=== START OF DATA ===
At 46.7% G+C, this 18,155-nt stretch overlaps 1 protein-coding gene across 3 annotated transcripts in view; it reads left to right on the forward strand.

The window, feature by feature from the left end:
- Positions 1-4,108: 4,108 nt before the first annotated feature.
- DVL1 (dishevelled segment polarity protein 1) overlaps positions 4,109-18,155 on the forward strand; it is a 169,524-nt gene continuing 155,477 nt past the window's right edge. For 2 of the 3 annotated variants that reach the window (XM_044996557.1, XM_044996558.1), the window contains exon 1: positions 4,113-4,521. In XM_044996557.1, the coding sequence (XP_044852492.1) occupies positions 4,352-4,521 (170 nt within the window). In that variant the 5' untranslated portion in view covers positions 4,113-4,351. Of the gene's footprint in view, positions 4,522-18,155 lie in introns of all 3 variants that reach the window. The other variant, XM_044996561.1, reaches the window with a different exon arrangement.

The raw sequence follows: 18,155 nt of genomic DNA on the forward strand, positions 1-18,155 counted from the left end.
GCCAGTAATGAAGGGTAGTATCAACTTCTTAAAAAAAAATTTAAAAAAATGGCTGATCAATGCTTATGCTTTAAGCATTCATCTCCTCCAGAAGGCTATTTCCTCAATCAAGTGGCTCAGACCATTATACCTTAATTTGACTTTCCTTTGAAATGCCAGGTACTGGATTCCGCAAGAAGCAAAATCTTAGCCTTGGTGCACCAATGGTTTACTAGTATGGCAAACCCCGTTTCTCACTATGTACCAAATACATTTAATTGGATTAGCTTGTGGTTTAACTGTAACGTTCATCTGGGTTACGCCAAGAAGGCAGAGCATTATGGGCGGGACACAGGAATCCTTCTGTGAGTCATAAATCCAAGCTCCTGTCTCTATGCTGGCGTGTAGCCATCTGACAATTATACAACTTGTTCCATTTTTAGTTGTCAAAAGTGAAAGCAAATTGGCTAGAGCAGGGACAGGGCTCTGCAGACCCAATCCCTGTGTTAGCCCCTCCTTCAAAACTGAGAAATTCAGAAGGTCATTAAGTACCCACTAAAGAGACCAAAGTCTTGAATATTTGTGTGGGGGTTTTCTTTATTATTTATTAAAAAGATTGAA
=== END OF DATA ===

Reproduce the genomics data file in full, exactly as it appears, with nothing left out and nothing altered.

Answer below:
At 46.7% G+C, this 18,155-nt stretch overlaps 1 protein-coding gene across 3 annotated transcripts in view; it reads left to right on the forward strand.

The window, feature by feature from the left end:
- Positions 1-4,108: 4,108 nt before the first annotated feature.
- DVL1 (dishevelled segment polarity protein 1) overlaps positions 4,109-18,155 on the forward strand; it is a 169,524-nt gene continuing 155,477 nt past the window's right edge. For 2 of the 3 annotated variants that reach the window (XM_044996557.1, XM_044996558.1), the window contains exon 1: positions 4,113-4,521. In XM_044996557.1, the coding sequence (XP_044852492.1) occupies positions 4,352-4,521 (170 nt within the window). In that variant the 5' untranslated portion in view covers positions 4,113-4,351. Of the gene's footprint in view, positions 4,522-18,155 lie in introns of all 3 variants that reach the window. The other variant, XM_044996561.1, reaches the window with a different exon arrangement.

The raw sequence follows: 18,155 nt of genomic DNA on the forward strand, positions 1-18,155 counted from the left end.
GCCAGTAATGAAGGGTAGTATCAACTTCTTAAAAAAAAATTTAAAAAAATGGCTGATCAATGCTTATGCTTTAAGCATTCATCTCCTCCAGAAGGCTATTTCCTCAATCAAGTGGCTCAGACCATTATACCTTAATTTGACTTTCCTTTGAAATGCCAGGTACTGGATTCCGCAAGAAGCAAAATCTTAGCCTTGGTGCACCAATGGTTTACTAGTATGGCAAACCCCGTTTCTCACTATGTACCAAATACATTTAATTGGATTAGCTTGTGGTTTAACTGTAACGTTCATCTGGGTTACGCCAAGAAGGCAGAGCATTATGGGCGGGACACAGGAATCCTTCTGTGAGTCATAAATCCAAGCTCCTGTCTCTATGCTGGCGTGTAGCCATCTGACAATTATACAACTTGTTCCATTTTTAGTTGTCAAAAGTGAAAGCAAATTGGCTAGAGCAGGGACAGGGCTCTGCAGACCCAATCCCTGTGTTAGCCCCTCCTTCAAAACTGAGAAATTCAGAAGGTCATTAAGTACCCACTAAAGAGACCAAAGTCTTGAATATTTGTGTGGGGGTTTTCTTTATTATTTATTAAAAAGATTGAA